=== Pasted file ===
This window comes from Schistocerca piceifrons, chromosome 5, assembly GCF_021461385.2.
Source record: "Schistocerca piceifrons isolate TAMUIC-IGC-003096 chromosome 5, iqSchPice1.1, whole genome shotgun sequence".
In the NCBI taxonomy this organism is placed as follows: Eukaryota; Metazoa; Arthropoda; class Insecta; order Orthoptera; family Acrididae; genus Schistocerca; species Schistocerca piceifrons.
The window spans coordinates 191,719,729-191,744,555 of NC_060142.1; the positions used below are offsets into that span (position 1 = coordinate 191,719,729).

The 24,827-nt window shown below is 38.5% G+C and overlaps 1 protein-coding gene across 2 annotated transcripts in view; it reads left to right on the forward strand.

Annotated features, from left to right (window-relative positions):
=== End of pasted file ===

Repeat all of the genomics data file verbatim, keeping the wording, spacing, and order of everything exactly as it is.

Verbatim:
This window comes from Schistocerca piceifrons, chromosome 5, assembly GCF_021461385.2.
Source record: "Schistocerca piceifrons isolate TAMUIC-IGC-003096 chromosome 5, iqSchPice1.1, whole genome shotgun sequence".
In the NCBI taxonomy this organism is placed as follows: Eukaryota; Metazoa; Arthropoda; class Insecta; order Orthoptera; family Acrididae; genus Schistocerca; species Schistocerca piceifrons.
The window spans coordinates 191,719,729-191,744,555 of NC_060142.1; the positions used below are offsets into that span (position 1 = coordinate 191,719,729).

The 24,827-nt window shown below is 38.5% G+C and overlaps 1 protein-coding gene across 2 annotated transcripts in view; it reads left to right on the forward strand.

Annotated features, from left to right (window-relative positions):